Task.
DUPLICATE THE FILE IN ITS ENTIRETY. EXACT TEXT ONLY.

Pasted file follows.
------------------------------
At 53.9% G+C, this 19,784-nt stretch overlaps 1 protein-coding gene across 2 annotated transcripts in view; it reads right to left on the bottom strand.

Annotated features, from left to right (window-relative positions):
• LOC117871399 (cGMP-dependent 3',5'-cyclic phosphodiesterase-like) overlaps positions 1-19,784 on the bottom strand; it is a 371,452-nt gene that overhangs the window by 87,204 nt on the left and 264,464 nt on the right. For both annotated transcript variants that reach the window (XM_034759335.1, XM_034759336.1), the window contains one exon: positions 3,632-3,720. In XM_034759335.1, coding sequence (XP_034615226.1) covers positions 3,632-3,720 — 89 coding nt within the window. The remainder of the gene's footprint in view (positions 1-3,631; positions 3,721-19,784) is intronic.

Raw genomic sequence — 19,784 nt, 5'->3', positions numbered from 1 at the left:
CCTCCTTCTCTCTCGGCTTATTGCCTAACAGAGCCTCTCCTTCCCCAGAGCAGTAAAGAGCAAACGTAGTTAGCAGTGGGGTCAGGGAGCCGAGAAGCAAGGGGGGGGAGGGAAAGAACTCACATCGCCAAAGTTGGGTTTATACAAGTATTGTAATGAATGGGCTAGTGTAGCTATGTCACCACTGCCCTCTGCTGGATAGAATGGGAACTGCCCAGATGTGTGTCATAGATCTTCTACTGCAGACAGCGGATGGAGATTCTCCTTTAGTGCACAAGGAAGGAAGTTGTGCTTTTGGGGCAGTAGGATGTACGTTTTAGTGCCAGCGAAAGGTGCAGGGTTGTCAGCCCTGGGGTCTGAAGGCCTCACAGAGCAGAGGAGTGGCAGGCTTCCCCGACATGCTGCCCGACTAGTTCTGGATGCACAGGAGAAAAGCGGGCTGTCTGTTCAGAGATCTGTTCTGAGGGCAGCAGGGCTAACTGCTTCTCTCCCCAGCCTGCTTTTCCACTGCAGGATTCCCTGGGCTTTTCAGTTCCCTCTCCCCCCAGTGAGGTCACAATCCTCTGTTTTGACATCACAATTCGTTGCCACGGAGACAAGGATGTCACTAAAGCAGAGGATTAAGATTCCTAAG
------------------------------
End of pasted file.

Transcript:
At 53.9% G+C, this 19,784-nt stretch overlaps 1 protein-coding gene across 2 annotated transcripts in view; it reads right to left on the bottom strand.

Annotated features, from left to right (window-relative positions):
• LOC117871399 (cGMP-dependent 3',5'-cyclic phosphodiesterase-like) overlaps positions 1-19,784 on the bottom strand; it is a 371,452-nt gene that overhangs the window by 87,204 nt on the left and 264,464 nt on the right. For both annotated transcript variants that reach the window (XM_034759335.1, XM_034759336.1), the window contains one exon: positions 3,632-3,720. In XM_034759335.1, coding sequence (XP_034615226.1) covers positions 3,632-3,720 — 89 coding nt within the window. The remainder of the gene's footprint in view (positions 1-3,631; positions 3,721-19,784) is intronic.

Raw genomic sequence — 19,784 nt, 5'->3', positions numbered from 1 at the left:
CCTCCTTCTCTCTCGGCTTATTGCCTAACAGAGCCTCTCCTTCCCCAGAGCAGTAAAGAGCAAACGTAGTTAGCAGTGGGGTCAGGGAGCCGAGAAGCAAGGGGGGGGAGGGAAAGAACTCACATCGCCAAAGTTGGGTTTATACAAGTATTGTAATGAATGGGCTAGTGTAGCTATGTCACCACTGCCCTCTGCTGGATAGAATGGGAACTGCCCAGATGTGTGTCATAGATCTTCTACTGCAGACAGCGGATGGAGATTCTCCTTTAGTGCACAAGGAAGGAAGTTGTGCTTTTGGGGCAGTAGGATGTACGTTTTAGTGCCAGCGAAAGGTGCAGGGTTGTCAGCCCTGGGGTCTGAAGGCCTCACAGAGCAGAGGAGTGGCAGGCTTCCCCGACATGCTGCCCGACTAGTTCTGGATGCACAGGAGAAAAGCGGGCTGTCTGTTCAGAGATCTGTTCTGAGGGCAGCAGGGCTAACTGCTTCTCTCCCCAGCCTGCTTTTCCACTGCAGGATTCCCTGGGCTTTTCAGTTCCCTCTCCCCCCAGTGAGGTCACAATCCTCTGTTTTGACATCACAATTCGTTGCCACGGAGACAAGGATGTCACTAAAGCAGAGGATTAAGATTCCTAAG